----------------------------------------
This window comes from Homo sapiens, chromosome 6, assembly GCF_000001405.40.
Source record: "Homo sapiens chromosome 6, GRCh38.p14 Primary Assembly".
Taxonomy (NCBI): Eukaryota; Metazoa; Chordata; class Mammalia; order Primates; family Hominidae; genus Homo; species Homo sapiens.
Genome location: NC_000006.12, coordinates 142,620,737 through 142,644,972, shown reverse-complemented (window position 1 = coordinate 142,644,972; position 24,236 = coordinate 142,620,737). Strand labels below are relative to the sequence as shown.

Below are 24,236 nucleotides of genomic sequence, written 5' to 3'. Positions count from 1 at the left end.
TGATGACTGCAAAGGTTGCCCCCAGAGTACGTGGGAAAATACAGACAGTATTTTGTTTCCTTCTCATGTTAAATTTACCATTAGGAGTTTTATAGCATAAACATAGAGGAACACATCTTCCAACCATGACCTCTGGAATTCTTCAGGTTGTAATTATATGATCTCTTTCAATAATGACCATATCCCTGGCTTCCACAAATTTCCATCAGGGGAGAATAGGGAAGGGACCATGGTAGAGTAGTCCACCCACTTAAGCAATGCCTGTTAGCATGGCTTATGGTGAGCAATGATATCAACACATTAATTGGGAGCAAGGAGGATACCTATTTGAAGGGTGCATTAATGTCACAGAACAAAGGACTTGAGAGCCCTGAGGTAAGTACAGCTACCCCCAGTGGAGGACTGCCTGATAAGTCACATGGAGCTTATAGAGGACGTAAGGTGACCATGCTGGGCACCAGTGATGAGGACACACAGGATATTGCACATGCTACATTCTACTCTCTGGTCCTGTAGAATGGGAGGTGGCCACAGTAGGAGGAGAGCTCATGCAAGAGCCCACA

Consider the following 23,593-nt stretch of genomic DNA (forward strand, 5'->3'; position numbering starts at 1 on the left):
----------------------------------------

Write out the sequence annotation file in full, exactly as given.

This window comes from Homo sapiens, chromosome 6, assembly GCF_000001405.40.
Source record: "Homo sapiens chromosome 6, GRCh38.p14 Primary Assembly".
Taxonomy (NCBI): Eukaryota; Metazoa; Chordata; class Mammalia; order Primates; family Hominidae; genus Homo; species Homo sapiens.
Genome location: NC_000006.12, coordinates 142,620,737 through 142,644,972, shown reverse-complemented (window position 1 = coordinate 142,644,972; position 24,236 = coordinate 142,620,737). Strand labels below are relative to the sequence as shown.

Below are 24,236 nucleotides of genomic sequence, written 5' to 3'. Positions count from 1 at the left end.
TGATGACTGCAAAGGTTGCCCCCAGAGTACGTGGGAAAATACAGACAGTATTTTGTTTCCTTCTCATGTTAAATTTACCATTAGGAGTTTTATAGCATAAACATAGAGGAACACATCTTCCAACCATGACCTCTGGAATTCTTCAGGTTGTAATTATATGATCTCTTTCAATAATGACCATATCCCTGGCTTCCACAAATTTCCATCAGGGGAGAATAGGGAAGGGACCATGGTAGAGTAGTCCACCCACTTAAGCAATGCCTGTTAGCATGGCTTATGGTGAGCAATGATATCAACACATTAATTGGGAGCAAGGAGGATACCTATTTGAAGGGTGCATTAATGTCACAGAACAAAGGACTTGAGAGCCCTGAGGTAAGTACAGCTACCCCCAGTGGAGGACTGCCTGATAAGTCACATGGAGCTTATAGAGGACGTAAGGTGACCATGCTGGGCACCAGTGATGAGGACACACAGGATATTGCACATGCTACATTCTACTCTCTGGTCCTGTAGAATGGGAGGTGGCCACAGTAGGAGGAGAGCTCATGCAAGAGCCCACA

Consider the following 23,593-nt stretch of genomic DNA (forward strand, 5'->3'; position numbering starts at 1 on the left):